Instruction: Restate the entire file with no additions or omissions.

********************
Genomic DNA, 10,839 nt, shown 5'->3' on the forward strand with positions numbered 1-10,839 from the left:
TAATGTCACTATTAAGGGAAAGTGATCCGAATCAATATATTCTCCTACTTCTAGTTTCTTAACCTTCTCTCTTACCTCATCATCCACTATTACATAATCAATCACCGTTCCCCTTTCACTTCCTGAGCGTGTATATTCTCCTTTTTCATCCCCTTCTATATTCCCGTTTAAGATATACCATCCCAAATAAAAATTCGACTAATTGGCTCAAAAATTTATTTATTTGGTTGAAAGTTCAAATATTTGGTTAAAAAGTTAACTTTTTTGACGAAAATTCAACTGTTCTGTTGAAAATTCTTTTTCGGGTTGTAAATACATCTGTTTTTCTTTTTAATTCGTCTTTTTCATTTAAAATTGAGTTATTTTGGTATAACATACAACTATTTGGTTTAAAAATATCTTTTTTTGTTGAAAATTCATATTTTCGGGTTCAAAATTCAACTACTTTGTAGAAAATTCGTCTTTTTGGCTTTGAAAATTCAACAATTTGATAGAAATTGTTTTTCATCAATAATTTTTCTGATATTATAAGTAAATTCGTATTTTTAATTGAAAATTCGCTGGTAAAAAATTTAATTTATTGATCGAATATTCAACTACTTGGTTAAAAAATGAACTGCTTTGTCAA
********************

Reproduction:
Genomic DNA, 10,839 nt, shown 5'->3' on the forward strand with positions numbered 1-10,839 from the left:
TAATGTCACTATTAAGGGAAAGTGATCCGAATCAATATATTCTCCTACTTCTAGTTTCTTAACCTTCTCTCTTACCTCATCATCCACTATTACATAATCAATCACCGTTCCCCTTTCACTTCCTGAGCGTGTATATTCTCCTTTTTCATCCCCTTCTATATTCCCGTTTAAGATATACCATCCCAAATAAAAATTCGACTAATTGGCTCAAAAATTTATTTATTTGGTTGAAAGTTCAAATATTTGGTTAAAAAGTTAACTTTTTTGACGAAAATTCAACTGTTCTGTTGAAAATTCTTTTTCGGGTTGTAAATACATCTGTTTTTCTTTTTAATTCGTCTTTTTCATTTAAAATTGAGTTATTTTGGTATAACATACAACTATTTGGTTTAAAAATATCTTTTTTTGTTGAAAATTCATATTTTCGGGTTCAAAATTCAACTACTTTGTAGAAAATTCGTCTTTTTGGCTTTGAAAATTCAACAATTTGATAGAAATTGTTTTTCATCAATAATTTTTCTGATATTATAAGTAAATTCGTATTTTTAATTGAAAATTCGCTGGTAAAAAATTTAATTTATTGATCGAATATTCAACTACTTGGTTAAAAAATGAACTGCTTTGTCAA